The presence of SEO strategies is considered as an emerging production norm and practice that direct impacts journalistic workflow and creates new challenges for media professionals. Given the increase in online news and the dependence of the media outlets on digital platforms (especially in Google), news publishers constantly try to find techniques in order to improve the prominence and visibility of their stories in search engines and other news aggregators [6,32,51,57,58]. Today, the digital success of news organizations depends, among other things, on operational changes in the processing and distribution of news. In this context, news publishers need to consider search engine positioning strategies and implement SEO actions in their newsrooms [6,32]. Application of SEO practices to digital media outlets can be divided into three broad categories: On-page, off-page and technical SEO. Investing in the appropriate systems and training, news organizations need to alter their content to attract the interest of the bots and thus, improve the exposure of their news stories in search engines [54]. Regarding on-page SEO, many news publishers today around the world create news rich in keywords: They create SEO-friendly titles, they use metadata, they include relevant keywords in the initial paragraphs (synonyms, plural variations or other forms) and use multimedia content in the form of videos, photographs, podcasts, etc. [6,32]. In contrast, off-page SEO refers to all the actions carried out off the web page, such as obtain as many quality incoming links as possible or disseminate the news content on the social platforms. Finally, technical SEO may include actions like the use of special formats for the mobile web, good information architecture or an increase in website speed [32,57,58].
Today, SEO is considered among the key journalistic skills that a modern journalist must possess. However, the development of online journalism is accompanied by a significant dependence of news publishers on technology firms that run the function of infomediation (a mix of edition, aggregation and distribution of third-party content that connects information supply with information demand). This function has changed news production practices and also it is creating conflicts between journalistic values, norms and new digital practices [6]. The entrance of SEO strategies in news organizations was—and is sometimes still—criticized by some people who believe that they downgrade the journalistic work. This belief derives from the observation that journalists change their news agenda and the way they write, producing content written mainly for machines. According to Giomelakis and Veglis [6], the aim of SEO is not better or more diverse journalism. However, journalistic work can be benefited if it is implemented consciously and wisely. SEO does not require media professionals to dumb down or writing with the only purpose to achieve better rankings. Besides, journalists are still writing to be read, and these practices can help their articles to be found [6,59]. Quality content made from professionals is still necessary, and thus, the role of the journalist is more important than SEO. During the writing process, a web editor must feel creative, combining SEO with quality content production. Given the wealth of news websites and the rapid dissemination of information, the main goal is a story to be found by readers also through search engines and news aggregators [59]. This means that journalists, and media organizations in general, must adapt to the new circumstances. As the world of SEO continues to evolve, SEO workers in every business must be up to date on new developments and also utilize useful tools and services for their work.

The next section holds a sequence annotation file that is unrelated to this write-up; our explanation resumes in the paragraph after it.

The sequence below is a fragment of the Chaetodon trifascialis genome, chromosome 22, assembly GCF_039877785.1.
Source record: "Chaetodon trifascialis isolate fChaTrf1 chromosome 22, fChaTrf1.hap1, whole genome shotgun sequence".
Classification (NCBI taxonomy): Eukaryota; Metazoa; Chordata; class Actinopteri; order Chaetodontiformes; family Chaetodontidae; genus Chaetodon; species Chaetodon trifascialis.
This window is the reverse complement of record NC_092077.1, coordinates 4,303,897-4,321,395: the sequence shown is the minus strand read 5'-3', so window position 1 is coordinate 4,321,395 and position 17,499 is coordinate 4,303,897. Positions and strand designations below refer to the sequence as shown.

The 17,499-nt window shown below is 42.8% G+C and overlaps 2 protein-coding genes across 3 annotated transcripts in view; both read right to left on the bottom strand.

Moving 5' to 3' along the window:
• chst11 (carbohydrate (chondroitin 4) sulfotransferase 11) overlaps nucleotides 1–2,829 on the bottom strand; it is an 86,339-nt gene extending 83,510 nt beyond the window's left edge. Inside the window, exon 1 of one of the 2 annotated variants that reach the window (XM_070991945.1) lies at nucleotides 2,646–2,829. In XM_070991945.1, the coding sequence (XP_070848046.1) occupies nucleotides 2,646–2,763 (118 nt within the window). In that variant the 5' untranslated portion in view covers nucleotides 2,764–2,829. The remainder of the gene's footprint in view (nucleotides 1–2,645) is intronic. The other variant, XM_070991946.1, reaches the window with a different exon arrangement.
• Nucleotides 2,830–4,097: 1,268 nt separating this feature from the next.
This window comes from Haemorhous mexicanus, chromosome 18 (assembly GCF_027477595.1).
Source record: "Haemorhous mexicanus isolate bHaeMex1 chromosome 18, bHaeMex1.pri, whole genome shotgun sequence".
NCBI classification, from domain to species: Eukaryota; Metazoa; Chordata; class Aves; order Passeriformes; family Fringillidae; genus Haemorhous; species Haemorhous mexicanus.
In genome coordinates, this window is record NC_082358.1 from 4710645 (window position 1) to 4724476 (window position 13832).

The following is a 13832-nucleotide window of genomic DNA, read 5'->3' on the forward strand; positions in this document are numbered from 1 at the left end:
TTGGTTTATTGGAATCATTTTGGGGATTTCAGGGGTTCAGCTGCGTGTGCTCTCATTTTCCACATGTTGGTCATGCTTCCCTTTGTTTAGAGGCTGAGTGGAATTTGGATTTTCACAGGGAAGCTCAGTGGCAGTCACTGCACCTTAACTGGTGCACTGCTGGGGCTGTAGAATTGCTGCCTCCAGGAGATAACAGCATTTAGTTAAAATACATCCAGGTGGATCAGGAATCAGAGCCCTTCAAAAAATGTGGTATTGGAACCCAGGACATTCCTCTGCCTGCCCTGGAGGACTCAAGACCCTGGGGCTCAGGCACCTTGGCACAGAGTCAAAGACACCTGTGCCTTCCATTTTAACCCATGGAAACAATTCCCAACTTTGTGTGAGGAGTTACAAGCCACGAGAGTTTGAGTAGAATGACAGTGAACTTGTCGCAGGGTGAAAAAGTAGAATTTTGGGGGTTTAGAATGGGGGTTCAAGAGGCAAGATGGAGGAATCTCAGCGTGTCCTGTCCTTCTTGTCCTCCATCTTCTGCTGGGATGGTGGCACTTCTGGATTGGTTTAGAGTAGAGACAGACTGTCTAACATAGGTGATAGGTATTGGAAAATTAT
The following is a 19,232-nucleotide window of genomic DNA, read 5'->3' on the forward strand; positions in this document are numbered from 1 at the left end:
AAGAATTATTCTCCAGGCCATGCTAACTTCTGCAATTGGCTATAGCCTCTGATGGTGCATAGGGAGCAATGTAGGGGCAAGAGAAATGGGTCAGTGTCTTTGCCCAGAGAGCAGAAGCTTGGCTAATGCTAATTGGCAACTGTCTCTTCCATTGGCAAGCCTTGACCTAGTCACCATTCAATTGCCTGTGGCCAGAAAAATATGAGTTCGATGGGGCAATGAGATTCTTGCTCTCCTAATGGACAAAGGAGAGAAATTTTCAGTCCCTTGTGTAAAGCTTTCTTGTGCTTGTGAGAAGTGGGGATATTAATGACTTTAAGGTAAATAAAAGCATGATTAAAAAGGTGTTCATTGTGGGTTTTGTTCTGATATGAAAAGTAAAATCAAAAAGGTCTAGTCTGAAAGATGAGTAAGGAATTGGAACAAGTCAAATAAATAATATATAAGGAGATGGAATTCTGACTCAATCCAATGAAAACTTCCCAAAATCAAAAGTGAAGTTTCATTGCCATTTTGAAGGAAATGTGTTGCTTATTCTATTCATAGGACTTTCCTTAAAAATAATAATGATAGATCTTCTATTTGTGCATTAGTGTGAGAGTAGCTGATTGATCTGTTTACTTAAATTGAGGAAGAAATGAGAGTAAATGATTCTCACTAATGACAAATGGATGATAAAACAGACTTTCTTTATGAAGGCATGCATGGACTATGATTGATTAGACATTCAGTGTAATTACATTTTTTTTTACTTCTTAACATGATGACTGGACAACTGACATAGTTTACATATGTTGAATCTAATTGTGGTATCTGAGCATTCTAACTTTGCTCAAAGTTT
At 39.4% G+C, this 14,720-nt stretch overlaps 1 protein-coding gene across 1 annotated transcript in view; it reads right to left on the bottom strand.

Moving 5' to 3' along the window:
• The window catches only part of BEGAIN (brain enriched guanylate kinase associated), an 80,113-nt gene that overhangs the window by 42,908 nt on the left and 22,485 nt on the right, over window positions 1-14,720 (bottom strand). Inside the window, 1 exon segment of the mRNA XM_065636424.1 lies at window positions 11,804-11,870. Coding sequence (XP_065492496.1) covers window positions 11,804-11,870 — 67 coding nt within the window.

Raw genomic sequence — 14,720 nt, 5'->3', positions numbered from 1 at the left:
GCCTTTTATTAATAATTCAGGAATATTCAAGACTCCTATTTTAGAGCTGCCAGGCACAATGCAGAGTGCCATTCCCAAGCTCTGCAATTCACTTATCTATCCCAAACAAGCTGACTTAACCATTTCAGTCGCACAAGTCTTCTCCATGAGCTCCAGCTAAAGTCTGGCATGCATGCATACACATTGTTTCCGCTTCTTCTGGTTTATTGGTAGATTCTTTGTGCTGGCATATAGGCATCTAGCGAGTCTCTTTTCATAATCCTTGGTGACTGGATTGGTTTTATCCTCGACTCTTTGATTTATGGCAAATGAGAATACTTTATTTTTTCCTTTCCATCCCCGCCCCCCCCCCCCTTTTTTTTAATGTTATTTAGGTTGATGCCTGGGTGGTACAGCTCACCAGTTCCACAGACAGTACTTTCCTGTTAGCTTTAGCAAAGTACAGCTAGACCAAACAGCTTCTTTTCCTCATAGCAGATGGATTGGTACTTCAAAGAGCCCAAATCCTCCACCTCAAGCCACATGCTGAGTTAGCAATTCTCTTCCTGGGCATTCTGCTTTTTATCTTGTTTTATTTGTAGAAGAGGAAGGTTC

4. Methodology

This study is focused on the application of SEO practices inside newsrooms and news media outlets. The paper draws on data derived from in-depth interviews with practitioners coming from four news publishers in Greece with some of them being among the most recognized media outlets with high traffic volumes. The only prerequisite was the respondents and media representatives to have a position of SEO manager or be responsible for SEO strategy in every newsroom. The sample of four interviewees included an SEO manager, two general directors and one business owner. The main goal of the study was to examine different types of media organizations with different characteristics. Thus, the sample (see Table 1) included some long-established online news publishers along with a newer media outlet (with online presences ranging from 3 to 12 years), both nationwide and local media, and finally, online-only media organizations, as well as outlets co-published with print editions.